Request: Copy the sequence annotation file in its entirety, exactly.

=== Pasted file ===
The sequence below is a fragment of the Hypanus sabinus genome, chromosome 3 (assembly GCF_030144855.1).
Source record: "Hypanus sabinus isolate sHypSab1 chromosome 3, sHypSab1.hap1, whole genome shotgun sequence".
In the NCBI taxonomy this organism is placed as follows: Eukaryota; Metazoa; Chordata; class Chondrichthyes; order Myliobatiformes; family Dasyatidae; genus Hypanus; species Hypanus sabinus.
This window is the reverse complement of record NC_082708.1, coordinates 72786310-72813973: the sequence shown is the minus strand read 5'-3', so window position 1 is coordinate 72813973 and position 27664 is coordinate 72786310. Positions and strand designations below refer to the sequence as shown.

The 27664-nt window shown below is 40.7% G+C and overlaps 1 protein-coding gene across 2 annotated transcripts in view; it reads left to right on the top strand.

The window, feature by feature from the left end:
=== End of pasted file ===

The sequence below is a fragment of the Hypanus sabinus genome, chromosome 3 (assembly GCF_030144855.1).
Source record: "Hypanus sabinus isolate sHypSab1 chromosome 3, sHypSab1.hap1, whole genome shotgun sequence".
In the NCBI taxonomy this organism is placed as follows: Eukaryota; Metazoa; Chordata; class Chondrichthyes; order Myliobatiformes; family Dasyatidae; genus Hypanus; species Hypanus sabinus.
This window is the reverse complement of record NC_082708.1, coordinates 72786310-72813973: the sequence shown is the minus strand read 5'-3', so window position 1 is coordinate 72813973 and position 27664 is coordinate 72786310. Positions and strand designations below refer to the sequence as shown.

The 27664-nt window shown below is 40.7% G+C and overlaps 1 protein-coding gene across 2 annotated transcripts in view; it reads left to right on the top strand.

The window, feature by feature from the left end: